OFT Food Safety & Injury Lawyers are investigating three outbreaks of E. coli O157:H7. Although no specific source of the infections has conclusively been identified, the strains involved are the same strains previously linked to outbreaks from Romaine lettuce in 2018 and 2019. Further, the outbreak strain identified in the third outbreak was found on Romaine lettuce sold under the Tanimura & Antle brand.
Each of the three outbreaks has been declared over, but OFT’s investigation continues. If you have recently been diagnosed with an E. coli infection, please call or contact us using the form on the page for a free consultation.
*This page will update as more information becomes known*
The Centers for Disease Control and Prevention (CDC) has announced three distinct, ongoing outbreaks of E. coli infections.
First, on October 28, 2020, CDC announced two separate multistate outbreaks of Shiga toxin-producing E. coli O157:H7 (STEC) infections. Investigators eventually determined that one of the outbreaks was tied to consumption of leafy greens, but no specific type or brand was identified. The other of these outbreaks was never definitively tied to any specific source.
Second, on November 10, 2020, CDC announced a third, distinct outbreak of infections. At least 32 people in 12 states have been sickened in this outbreak, and five have been hospitalized. On November 6, the Michigan Department of Agriculture and Rural Development (MDARD) announced that it had discovered E. coli in samples taken from bagged Romaine lettuce sold under the Tanimura & Antle brand. CDC later confirmed that the strain of E. coli found on the lettuce is responsible for the illnesses in the third outbreak announced on November 10th, although it has not been definitively determined that anyone got sick from eating this brand of lettuce.
Nonetheless, MDARD and FDA advised consumers not to eat the Tanimura & Antle Romaine lettuce, and to return or discard any in their possession. The product is sold in a zip-top clear plastic bag with a blue label and white lettering. The E. coli was specifically found in product with the UPC number 0-27918-20314-9 and a white sticker indicating it was packed in Salinas, California on October 15, 2020.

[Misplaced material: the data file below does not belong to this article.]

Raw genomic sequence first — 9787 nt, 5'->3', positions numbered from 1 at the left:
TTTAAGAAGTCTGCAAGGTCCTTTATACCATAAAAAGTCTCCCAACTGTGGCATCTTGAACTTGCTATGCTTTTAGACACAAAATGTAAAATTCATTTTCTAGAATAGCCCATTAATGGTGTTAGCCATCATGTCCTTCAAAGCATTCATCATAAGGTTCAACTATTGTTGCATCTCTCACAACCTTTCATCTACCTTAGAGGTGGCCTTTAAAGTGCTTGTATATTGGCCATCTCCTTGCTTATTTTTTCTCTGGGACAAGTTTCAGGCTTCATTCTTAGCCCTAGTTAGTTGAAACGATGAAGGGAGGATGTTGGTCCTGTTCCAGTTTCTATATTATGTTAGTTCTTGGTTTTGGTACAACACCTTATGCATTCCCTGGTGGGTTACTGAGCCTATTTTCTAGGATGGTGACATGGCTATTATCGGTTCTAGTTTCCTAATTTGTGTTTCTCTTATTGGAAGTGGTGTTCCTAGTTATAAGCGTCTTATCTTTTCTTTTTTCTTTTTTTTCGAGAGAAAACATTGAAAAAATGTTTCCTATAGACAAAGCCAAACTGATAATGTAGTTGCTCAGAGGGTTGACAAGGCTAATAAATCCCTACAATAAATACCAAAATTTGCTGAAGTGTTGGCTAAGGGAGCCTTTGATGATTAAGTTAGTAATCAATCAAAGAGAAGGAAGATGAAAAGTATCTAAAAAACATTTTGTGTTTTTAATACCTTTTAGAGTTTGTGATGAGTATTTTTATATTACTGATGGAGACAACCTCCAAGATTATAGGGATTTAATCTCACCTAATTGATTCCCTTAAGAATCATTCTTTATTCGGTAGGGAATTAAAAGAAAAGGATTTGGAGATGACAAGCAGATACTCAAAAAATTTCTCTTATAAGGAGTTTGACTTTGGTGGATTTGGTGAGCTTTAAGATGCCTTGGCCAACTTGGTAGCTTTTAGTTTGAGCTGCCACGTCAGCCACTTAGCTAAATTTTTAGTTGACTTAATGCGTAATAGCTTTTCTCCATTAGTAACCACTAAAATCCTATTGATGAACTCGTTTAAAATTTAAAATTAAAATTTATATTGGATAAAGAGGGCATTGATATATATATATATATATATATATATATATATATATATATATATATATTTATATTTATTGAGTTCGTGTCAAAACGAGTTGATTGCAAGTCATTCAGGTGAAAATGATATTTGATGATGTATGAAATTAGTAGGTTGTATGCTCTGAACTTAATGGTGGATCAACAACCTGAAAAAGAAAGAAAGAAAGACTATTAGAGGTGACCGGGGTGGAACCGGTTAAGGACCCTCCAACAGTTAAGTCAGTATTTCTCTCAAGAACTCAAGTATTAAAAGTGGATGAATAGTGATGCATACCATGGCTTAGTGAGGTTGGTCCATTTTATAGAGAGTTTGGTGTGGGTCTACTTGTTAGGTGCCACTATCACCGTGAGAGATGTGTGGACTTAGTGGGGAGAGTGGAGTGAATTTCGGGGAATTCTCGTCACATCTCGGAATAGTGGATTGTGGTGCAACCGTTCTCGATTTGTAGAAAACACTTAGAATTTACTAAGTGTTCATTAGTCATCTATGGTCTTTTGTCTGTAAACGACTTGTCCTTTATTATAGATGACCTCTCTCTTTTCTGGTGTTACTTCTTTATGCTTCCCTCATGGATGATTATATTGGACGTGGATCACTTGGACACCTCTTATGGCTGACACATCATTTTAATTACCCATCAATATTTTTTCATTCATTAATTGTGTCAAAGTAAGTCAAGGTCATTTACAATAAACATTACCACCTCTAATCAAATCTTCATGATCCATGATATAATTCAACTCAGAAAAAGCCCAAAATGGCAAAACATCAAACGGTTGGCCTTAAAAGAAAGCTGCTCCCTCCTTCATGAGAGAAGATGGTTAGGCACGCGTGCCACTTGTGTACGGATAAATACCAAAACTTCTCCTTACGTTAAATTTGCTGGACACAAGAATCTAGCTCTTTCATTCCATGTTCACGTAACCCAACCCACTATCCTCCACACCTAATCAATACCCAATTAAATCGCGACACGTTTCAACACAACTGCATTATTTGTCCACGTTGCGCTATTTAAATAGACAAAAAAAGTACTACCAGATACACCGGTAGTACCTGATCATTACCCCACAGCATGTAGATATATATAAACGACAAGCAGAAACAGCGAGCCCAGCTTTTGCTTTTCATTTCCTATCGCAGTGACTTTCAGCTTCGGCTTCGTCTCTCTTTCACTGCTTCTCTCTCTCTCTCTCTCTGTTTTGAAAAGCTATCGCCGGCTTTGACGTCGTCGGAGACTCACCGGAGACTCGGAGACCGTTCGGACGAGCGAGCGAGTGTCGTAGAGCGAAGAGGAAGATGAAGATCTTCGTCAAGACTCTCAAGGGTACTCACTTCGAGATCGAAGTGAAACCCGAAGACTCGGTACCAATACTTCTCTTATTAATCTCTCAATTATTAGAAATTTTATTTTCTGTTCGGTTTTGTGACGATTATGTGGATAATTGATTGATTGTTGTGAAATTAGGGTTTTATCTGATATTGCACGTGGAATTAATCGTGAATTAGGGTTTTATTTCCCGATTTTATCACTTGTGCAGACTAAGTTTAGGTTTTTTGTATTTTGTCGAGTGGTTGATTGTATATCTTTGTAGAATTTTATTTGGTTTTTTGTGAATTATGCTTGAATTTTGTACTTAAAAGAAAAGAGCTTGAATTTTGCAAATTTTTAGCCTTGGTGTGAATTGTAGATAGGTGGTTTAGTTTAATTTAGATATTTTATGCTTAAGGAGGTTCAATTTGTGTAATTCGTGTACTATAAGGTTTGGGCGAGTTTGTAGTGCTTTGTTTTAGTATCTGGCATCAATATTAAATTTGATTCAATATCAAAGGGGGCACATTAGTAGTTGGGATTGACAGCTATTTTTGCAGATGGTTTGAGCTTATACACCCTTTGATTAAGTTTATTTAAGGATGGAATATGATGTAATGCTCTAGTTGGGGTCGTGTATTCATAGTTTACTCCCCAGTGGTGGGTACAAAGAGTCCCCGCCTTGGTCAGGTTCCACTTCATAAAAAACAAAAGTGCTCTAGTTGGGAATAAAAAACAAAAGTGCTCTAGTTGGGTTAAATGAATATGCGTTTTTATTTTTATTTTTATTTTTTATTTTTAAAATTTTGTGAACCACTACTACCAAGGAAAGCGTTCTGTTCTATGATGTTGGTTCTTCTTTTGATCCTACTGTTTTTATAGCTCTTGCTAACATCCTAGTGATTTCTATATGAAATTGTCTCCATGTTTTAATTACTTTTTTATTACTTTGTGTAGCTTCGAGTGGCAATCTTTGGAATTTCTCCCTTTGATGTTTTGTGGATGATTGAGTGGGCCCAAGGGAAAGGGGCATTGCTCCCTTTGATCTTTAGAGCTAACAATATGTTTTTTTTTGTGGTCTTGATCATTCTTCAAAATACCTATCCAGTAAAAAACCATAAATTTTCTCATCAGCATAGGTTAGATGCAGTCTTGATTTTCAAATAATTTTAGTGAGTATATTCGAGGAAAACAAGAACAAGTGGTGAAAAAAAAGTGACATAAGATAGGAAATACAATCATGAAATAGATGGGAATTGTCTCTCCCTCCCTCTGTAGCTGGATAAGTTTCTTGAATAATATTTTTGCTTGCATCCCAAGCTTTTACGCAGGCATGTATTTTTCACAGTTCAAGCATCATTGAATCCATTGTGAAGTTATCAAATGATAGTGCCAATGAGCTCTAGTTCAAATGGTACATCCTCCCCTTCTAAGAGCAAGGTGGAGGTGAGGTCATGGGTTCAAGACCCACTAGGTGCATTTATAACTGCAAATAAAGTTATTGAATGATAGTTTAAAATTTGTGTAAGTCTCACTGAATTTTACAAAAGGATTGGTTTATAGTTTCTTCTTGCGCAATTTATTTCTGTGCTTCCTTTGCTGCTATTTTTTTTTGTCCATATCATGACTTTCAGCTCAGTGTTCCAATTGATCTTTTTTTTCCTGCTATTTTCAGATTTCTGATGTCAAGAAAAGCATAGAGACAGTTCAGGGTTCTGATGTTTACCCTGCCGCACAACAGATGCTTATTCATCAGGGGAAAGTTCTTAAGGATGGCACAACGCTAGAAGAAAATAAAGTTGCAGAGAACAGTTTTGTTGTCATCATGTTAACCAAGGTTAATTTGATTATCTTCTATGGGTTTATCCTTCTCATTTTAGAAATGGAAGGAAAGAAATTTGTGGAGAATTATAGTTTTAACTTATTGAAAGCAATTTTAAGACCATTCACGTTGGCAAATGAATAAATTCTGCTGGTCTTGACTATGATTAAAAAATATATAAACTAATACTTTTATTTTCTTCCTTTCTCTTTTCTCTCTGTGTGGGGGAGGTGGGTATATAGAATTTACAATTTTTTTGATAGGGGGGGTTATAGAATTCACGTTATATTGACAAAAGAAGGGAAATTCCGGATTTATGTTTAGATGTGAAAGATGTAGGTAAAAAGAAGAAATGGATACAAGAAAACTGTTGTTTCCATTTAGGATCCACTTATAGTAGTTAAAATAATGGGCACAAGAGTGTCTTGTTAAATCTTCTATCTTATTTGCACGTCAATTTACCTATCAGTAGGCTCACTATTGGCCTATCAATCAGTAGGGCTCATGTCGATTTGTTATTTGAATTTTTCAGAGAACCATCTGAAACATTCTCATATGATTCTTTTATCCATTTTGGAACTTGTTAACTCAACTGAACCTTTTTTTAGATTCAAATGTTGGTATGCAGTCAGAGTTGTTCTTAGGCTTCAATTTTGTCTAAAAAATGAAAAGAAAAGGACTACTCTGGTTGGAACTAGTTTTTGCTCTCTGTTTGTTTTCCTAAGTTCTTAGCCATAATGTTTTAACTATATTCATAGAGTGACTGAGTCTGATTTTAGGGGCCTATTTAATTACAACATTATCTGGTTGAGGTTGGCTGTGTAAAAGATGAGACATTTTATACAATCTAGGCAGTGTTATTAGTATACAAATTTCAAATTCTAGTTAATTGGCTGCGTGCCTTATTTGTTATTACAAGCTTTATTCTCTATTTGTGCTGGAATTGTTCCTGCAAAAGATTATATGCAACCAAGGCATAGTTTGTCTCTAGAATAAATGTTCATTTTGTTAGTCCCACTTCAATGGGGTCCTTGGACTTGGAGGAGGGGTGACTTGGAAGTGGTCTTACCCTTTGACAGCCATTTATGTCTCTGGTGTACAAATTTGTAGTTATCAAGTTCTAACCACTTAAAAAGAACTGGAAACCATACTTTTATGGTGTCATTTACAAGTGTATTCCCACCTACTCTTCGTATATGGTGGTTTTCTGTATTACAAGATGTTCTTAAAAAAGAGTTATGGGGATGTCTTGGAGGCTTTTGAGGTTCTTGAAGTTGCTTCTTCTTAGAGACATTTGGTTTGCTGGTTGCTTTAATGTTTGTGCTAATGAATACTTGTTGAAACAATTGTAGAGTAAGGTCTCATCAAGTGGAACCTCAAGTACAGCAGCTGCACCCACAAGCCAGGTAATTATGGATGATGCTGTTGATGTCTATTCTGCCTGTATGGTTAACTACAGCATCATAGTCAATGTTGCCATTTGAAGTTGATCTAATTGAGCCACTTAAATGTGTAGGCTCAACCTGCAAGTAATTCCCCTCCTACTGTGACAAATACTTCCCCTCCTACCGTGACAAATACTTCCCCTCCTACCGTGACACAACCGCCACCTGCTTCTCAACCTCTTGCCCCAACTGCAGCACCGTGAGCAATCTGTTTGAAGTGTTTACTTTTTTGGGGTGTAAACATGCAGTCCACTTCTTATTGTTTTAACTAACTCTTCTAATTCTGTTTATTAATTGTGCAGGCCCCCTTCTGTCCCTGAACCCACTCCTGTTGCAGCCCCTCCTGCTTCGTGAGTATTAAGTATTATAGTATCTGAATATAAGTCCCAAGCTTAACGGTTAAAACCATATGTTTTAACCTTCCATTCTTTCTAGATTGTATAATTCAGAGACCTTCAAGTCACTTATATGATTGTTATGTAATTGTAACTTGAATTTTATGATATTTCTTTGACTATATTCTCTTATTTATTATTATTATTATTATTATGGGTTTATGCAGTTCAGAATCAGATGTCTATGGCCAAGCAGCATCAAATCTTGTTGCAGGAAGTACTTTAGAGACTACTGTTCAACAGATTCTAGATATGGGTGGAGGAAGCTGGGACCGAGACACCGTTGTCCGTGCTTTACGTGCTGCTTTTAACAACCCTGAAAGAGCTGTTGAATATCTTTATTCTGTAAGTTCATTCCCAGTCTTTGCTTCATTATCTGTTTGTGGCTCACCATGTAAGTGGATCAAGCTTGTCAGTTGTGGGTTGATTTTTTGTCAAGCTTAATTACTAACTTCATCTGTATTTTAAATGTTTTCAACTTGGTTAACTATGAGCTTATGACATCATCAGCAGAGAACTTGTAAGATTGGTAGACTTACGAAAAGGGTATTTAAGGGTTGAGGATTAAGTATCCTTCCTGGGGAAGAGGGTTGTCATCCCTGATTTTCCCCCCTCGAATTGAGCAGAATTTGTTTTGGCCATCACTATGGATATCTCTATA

Shortly after MDARD’s announcement, the Food & Drug Administration announced a recall of the implicated product:
Tanimura & Antle Inc. is voluntarily recalling its packaged single head romaine lettuce under the Tanimura & Antle brand, labeled with a packed on date of 10/15/2020 or 10/16/2020, due to possible contamination with E. Coli 0157:H7. Packages contain a single head of romaine lettuce with the UPC number 0-27918-20314-9. …
The recall is being conducted in consultation with FDA, and is based on the test result of a random sample collected and analyzed by the Michigan Department of Agriculture and Rural Development as part of their routine sampling program. A total of 3,396 cartons of potentially affected product were distributed in the United States to the following states: AK, OR, CA, TX, AR, OK, IN, NE, MO, TN, WI, NM, SC, WA, NC, OH, VA, MA, PR, and IL. The potentially affected product was shipped in cases packed in either 12, 15, 18 or 24 heads per case. Retailers and distributors can identify the potentially affected products through the Produce Traceability Initiative (PTI) sticker attached to exterior of the case. The PTI codes are 571280289SRS1 and 571280290SRS1.
Together, the outbreaks have sickened people across the United States. In all, 90 people became across the United States and least 41 people have been hospitalized. There has also been one tragic death.
Outbreak No. 1:
Outbreak No. 2:
Outbreak No. 3 (strain found on recalled Romaine lettuce):
Up to 10% of individuals suffering from an E. coli infection develop HUS, which is a life-threatening condition. HUS develops about seven days after the first E. coli symptoms appear and when the diarrhea is improving. HUS can cause a person’s kidneys to stop working. If you notice the signs, you should get yourself or loved one to the hospital for treatment right away.
Symptoms of HUS include:
Many people diagnosed with HUS recover within a few weeks with proper treatment. However, HUS can cause permanent physical harm or even death.
OFT Law offers free consultations to anybody potentially impacted by the outbreak. We have already filed a Wisconsin lawsuit we believe to be related to this outbreak